990 words - 4 pages poem, like Dante's, is certainly in one sense a Pilgrim's Progress--but hardly in Bunyan's sense; it describes not so much a spiritual journey (and journey was the dominant sense of 'progress' in Bunyan's day) as an unfolding, a development, stage by stage, passus by passus. The form of the poem is that of dream vision, a form in which the author presents the story under the guise of having dreamt it, which was common in medieval literature. The

Francesca's Style in Canto V of Dante's Inferno

5171 words - 21 pages sinners are fitful, inadequate, and constantly in need of later correction and reassessment, thus reflecting the pilgrim's own progress. In the reading and re-reading, these confessional passages and canti define themselves as exercises in humility: as understanding becomes the product of a series of misreadings and revisions of the text. In the case of Francesca we have a confession that is more a literary rationale for her offense than an

Nathaniel Hawthorne's The Scarlet Letter

1605 words - 6 pages assimilated allegorical elements” (149). Throughout the novel, numerous allegories can be found in the form of Hawthorne's characters and even his settings. Much like Christian and Mr. Money-love of John Bunyan's The Pilgrim's Progress, Hester, Pearl, Dimmesdale and Chillingworth are, to an extent, allegorical characters. Chase says that critic Yvor Winters has tried to incorporate this with the “unconvincing meanings he assigns to the characters

Dante: A Journey to Hell and Back Progressing from Sympathetic to Apathetic

2012 words - 8 pages begins to understand these punishments. Back to the scene between Filippo and Dante the pilgrim; when Dante the pilgrim suggests that Filippo be punished even further, he is adopting a more apathetic view of sinners. A view more in line with God's beliefs are on what sins deserve what punishments. Again, this is an instance where we see Dante the pilgrim's views progress towards Dante the narrator's views.The final instance where we see Dante

The Sucsesses and Failures of the Progressive Era

932 words - 4 pages The Progressive Era was a time of great reforms in government and in factories. There were a few different forms of Progressivism: the muckrakers (from a character in John Bunyan's book Pilgrim's Progress) were the type of Progressives who exposed corruption. For example, Collier's and McClure's journalists, some of them secretly went as far as moving into the slums to get the full sense of what life was like for the downtrodden, and shed

The Work of William Blake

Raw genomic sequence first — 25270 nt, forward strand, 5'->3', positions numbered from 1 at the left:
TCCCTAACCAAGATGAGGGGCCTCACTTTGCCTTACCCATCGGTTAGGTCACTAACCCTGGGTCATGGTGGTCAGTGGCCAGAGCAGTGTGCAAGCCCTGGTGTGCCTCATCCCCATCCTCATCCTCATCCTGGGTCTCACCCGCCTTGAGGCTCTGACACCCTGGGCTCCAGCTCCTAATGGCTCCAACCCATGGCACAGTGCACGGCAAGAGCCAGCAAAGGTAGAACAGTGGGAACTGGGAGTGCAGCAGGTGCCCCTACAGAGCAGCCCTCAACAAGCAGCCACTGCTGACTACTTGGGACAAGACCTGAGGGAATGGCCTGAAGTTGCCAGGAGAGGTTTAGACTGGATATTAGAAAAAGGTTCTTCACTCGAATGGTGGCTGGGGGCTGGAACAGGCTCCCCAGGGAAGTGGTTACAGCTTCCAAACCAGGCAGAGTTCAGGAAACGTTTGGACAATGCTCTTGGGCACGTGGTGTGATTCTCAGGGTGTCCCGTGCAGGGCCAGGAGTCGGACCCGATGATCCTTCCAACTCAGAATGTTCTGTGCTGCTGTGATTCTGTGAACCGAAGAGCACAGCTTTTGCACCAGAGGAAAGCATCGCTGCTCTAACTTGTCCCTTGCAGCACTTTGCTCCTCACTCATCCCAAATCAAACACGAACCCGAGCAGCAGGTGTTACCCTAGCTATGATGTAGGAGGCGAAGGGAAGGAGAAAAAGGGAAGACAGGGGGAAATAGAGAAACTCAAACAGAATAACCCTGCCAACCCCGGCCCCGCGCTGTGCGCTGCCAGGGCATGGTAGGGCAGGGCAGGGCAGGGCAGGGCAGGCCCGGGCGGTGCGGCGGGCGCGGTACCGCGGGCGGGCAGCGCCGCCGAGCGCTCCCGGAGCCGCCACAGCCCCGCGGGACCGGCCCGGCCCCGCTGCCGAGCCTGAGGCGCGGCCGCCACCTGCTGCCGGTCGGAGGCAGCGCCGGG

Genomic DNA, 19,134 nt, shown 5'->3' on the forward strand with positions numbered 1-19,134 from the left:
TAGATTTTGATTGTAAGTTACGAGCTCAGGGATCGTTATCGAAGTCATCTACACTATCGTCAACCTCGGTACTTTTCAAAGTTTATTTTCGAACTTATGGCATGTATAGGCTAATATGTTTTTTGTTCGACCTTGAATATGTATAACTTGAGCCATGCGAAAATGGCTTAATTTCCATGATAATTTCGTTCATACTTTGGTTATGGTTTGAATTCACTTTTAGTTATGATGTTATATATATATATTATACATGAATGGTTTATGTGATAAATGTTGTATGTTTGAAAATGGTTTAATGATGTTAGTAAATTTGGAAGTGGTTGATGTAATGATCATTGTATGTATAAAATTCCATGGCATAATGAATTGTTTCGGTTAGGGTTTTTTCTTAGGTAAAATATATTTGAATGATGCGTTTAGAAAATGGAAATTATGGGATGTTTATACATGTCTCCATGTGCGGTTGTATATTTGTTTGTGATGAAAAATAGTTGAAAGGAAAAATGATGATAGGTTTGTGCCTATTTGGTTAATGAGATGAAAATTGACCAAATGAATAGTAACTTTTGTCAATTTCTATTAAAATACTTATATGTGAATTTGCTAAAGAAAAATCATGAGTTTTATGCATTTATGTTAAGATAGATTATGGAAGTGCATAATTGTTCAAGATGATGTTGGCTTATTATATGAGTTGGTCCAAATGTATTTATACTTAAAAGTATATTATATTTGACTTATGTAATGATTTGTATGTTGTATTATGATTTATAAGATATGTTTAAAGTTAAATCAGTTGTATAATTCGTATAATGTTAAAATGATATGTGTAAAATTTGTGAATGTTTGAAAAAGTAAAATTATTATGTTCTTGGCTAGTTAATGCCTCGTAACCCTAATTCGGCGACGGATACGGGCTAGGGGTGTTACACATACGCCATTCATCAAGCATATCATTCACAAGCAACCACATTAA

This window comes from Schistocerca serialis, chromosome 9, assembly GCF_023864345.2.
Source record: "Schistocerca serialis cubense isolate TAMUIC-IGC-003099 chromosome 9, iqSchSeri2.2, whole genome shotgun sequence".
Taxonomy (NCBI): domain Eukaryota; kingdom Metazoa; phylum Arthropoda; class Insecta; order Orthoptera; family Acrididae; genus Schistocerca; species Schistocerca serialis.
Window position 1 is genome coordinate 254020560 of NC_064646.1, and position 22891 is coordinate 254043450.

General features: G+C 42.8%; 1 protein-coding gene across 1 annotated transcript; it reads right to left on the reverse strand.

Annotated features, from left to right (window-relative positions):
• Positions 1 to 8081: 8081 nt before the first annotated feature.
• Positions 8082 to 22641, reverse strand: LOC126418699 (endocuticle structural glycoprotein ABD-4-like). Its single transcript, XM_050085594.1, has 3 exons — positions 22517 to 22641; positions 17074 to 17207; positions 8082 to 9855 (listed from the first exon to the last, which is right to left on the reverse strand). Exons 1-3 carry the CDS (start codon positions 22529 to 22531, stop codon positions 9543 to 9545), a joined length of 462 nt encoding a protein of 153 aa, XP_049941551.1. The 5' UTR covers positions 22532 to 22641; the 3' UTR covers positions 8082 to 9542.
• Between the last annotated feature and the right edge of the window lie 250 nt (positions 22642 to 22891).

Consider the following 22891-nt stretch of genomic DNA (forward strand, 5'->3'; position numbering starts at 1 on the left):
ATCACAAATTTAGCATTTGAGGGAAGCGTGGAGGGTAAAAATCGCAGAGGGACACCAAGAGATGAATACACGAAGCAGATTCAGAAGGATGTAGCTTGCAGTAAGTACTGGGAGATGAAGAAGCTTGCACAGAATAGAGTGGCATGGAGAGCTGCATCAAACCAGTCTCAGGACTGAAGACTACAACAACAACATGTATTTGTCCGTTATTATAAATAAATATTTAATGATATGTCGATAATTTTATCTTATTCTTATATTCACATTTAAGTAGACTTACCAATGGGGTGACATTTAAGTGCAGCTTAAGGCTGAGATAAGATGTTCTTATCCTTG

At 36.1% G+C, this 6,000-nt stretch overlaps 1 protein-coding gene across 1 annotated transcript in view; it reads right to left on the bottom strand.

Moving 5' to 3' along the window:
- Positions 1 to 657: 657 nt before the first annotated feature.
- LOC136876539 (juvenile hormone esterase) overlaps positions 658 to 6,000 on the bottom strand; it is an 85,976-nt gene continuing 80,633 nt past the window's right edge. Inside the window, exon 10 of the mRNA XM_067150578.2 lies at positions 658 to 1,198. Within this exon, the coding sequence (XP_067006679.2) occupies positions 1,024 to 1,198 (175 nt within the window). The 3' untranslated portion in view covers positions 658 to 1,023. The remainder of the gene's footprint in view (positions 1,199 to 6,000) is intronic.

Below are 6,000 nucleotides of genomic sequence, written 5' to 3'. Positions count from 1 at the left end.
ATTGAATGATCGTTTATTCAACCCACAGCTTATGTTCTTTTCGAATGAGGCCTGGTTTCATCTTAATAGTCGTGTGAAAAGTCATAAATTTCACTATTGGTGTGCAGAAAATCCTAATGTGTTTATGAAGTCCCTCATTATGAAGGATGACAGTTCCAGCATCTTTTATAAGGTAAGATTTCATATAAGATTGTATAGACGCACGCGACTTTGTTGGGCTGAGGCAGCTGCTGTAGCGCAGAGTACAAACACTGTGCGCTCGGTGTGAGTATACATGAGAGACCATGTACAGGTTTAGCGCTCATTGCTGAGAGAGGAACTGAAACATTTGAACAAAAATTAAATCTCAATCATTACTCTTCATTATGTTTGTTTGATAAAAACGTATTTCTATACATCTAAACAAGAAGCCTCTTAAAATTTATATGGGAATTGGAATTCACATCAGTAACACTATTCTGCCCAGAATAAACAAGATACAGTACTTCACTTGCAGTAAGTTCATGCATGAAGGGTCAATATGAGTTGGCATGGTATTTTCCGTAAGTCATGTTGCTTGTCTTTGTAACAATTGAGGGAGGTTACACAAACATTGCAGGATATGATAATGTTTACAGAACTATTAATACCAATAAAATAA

1173 words - 5 pages known as The Ancient of Days, the frontispiece to his poem Europe, a Prophecy (1794). Other art works of this later period are the illustrations for Dante's Divine Comedy, illustrations for the work of John Milton, his favourite poet (although he rejected Milton's Puritanism), for John Bunyan's Pilgrim's Progress, the Book of Job, and Thornton's translation of Virgil, the last a set of charming woodcuts. After his death on Aug

Stephen Crane: The Literary Red Badge

1054 words - 5 pages within the story, presents how Crane went about writing the novel, and how the world was shaped by The Red Badge of Courage. “Edward Stone (1964), who argues that life as a ‘pilgrim's progress’ is a prominent motif of Crane's novel. William R. Linneman, on the other hand, while sidestepping Stallman's claims regarding religious symbolism, hails his choice of the wafer as an especially pregnant image in Crane's narrative.” (Dooley ¶ 21). This quote

Similar Essays

The Pilgrim's Progress: Are Dreaming And Sleeping The Same?

817 words - 4 pages the pilgrims on their journey to the Celestial City. It is a kind of blindness towards the God whereas dreaming is accepted as the direct relationship to the God. Basically in Pilgrim's Progress Sleeping is the potential danger to reach salvation and to the Celestial City. It is more like a spiritual disaster. When pilgrims sleep they lose their control and their direction to the Celestial City.

Pilgrim's Progress: The Theology Of Justification By Faith

937 words - 4 pages The Pilgrim's Progress by John Bunyan tells the story of Christian, a deeply religious man whose self-imposed pilgrimage takes him through a variety of locations in his quest to reach Celestial City. However, to better understand Bunyan's perspective on Christianity as given in his novel, we must examine the life experiences of the author. Born in 1628, Bunyan lived in a time period that was undoubtedly heavily influenced by the Reformation

Analysis Of The Pilgrim's Progress By John Bunyan

1573 words - 6 pages Analysis of The Pilgrim's Progress by John Bunyan John Bunyan's The Pilgrim's Progress is an allegorical story about the Christian religion. It allegorizes the journey of a Christian into "the Celestial City, which represents heaven. Although Pilgrim's Progress may seem simple and straightforward, there are many deeper meanings throughout the whole story. Bunyan uses the names of his characters to signify whom the character

Book Review: "Pilgrim's Progress" By John Bunyan Discuss Main Themes And Their Application To Christian Living

1172 words - 5 pages BOOK REPORT I: "Pilgrim's Progress"Written by John Bunyan and published first in 1968, 'Pilgrims Progress' has seen much success and acclaim. Bunyan was a popular puritan lay preacher who did not conform to state expectations. It is believed that he wrote the book whilst in prison for his seperationalist views. In writing the book he leaned heavily on the scriptures, using approximately 500 direct or indirect references (Bunyan, 1998:xii). He